The first pick is a lock if you ask fans, and a mystery if you ask Troy Weaver. But let’s just say, for the sake of sanity, it’s wing Cade Cunningham, who already looks great in Motown. If that’s the case, then it seems wise for the franchise to load up with bigs in the second round. Motown has three second-round picks and, in this year’s draft, it can bring about important pieces for its basketball future also with them as the draft looks to be extremely deep. You can find very interesting playmakers and wings appearing to be available in the second round. And you can find a ton of very interesting big men appearing to be available there as well.
Since Detroit has an abundance of young guards and wings with tremendous upside, especially when it takes Cunningham with the no. 1 overall pick, I think it’d be a good idea for them to turn to some bigs, if they’d be obtainable, with one, two or all three of their 37th, 42nd and 52nd picks.
The Pistons seem to have drafted their center of the future in Isaiah Stewart last year. But other than him they only have savvy veteran, Mason Plumlee, whose timeline isn’t compatible with that of their young core, a restoration project still in need of restoration in Jahlil Okafor, and a young prospect, Tyler Cook, who can flourish within Dwane Casey’s offense but is never likely more than a fringe player.
So, as regards the future, Motor City has one sure thing on the five spot. Thus, they might be tempted to add to this pool when a conducive situation in this regard like this year’s draft presents itself.
So who I’d like most?
1. Isaiah Jackson
The local kid is an athletic, 6-foot-10, 206-pound big with reportedly 7-foot-5 wingspan and with the seeds of a functional jumper (38% of all his shots are midrangers and he was making 34.6% of them). So in our firsts comments about this year’s draft class, I thought of him as a potential second coming of Nic Claxton. This in itself means there is a lot to like. But then he showed some dribble plays. Therefore, now I see him as a one year older, but a little taller, around 10-pounds heavier and maybe longer prospect than Giannis Antetokounmpo, when the latter was entering his 2013 NBA draft; a prospect who already shows the flashes of all the abilities that constitute matured Antetokounmpo’s game, plus carries a promise of a better shooting.
And as much as this adds more intrigue to the Kentucky alum, I’m worrying he might not last till the second round. The kid already has got the invite to the Green Room last week. So now we’ll need a fall at least as spectacular as Deyonta Davis, but without also including the fall of his basketball career, to grab Jackson in the second round. Another way would be to combine some assets (like two or all of this year’s second round picks and maybe something more) to move back into the first round.
2. Sandro Mamukelashvili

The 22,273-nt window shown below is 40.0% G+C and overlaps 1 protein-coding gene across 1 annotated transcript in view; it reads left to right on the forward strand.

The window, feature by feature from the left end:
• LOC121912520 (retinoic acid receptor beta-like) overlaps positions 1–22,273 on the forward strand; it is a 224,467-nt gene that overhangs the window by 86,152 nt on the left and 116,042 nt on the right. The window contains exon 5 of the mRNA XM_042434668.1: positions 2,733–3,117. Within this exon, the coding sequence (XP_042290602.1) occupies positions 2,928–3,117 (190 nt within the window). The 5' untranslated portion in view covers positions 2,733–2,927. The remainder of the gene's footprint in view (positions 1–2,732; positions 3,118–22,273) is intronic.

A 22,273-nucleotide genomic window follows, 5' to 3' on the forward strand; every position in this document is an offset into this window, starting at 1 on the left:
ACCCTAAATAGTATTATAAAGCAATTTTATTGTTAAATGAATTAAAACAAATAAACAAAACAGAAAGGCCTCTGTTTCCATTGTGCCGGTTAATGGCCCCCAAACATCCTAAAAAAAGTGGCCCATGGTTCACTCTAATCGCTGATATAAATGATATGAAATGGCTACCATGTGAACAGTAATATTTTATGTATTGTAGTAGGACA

The 22-year-old Pirate from Seton Hall, has the size of a classical big: 6-foot-10, 240-pound with more than a 7-foot wingspan. But he plays a modern big’s game. He can make off the dribble jumpers from deep, handle the ball in P&Rs and pass. Thus, he reminds some of 2018 era Blake Griffin. Like Griffin, the American-Georgian baller isn’t much of a rim protector. But he shows some potential to defend in space. These skills could work wonders within coach Casey’s system. Someone who can do all the stuff Mason Plumlee is doing but also brings that Griffin dimension, namely the capacity to initiate the offense from the power position and spread the floor, seems to be a perfect completion for current Pistons offense. A big body that can bang on the blocks, is long enough and can move its feet to be disruptive for both ball-handler and roller in P&Rs as well as do a solid job when switched to defend on perimeter, would lack only the rim protection feature to be a perfect completion for current Pistons defense.
3. JT Thor
Another prospect I initially thought of as a the next Claxton. He’s close to Jackson in measurements: minimally smaller at 6-foot-9¼, a few pounds lighter and shorter (7-foot-3¼ wingspan). As Jackson, he revealed the some new aspects (shooting and dribble play) to his game as the NCAA season progressed. His athleticism is more tuned though than that of Jackson and Antetokounmpo, so maybe he’s more like Pascal Siakam, as Scott observed, though entering the NBA while being four years younger and looking bigger. So, his added value might rather be in him turning into a big wing, who can play some small-ball five minutes, than a big with wing’s skills. Either way, he definitely carries a potential for one of the biggest upsides from players predicted to be still on board in the second round range.
4. E.J. Onu
The NAIA hooper has the best metrics of the whole pack: 6-foot-11, 231-pound with allegedly 7-foot-8½ wingspan. He’s all about blocks, dunks… and triples. But he’s also 22 years old. I’m a little concerned with his lateral movement. He shows some flashes of the ability to move his feet in the mold of Even Mobley. But often he looks very slow-footed. Nevertheless, a poor man’s Rudy Gobert with long gun seems to be one of the shrewdest ways to use your second-round pick.
I’m sure you have some other interesting ideas of the prospects of the bigs in particular and of what to do with Detroit’s three second round draft picks in the coming (it’s only one day away!) draft in general. Let them loose in the comments.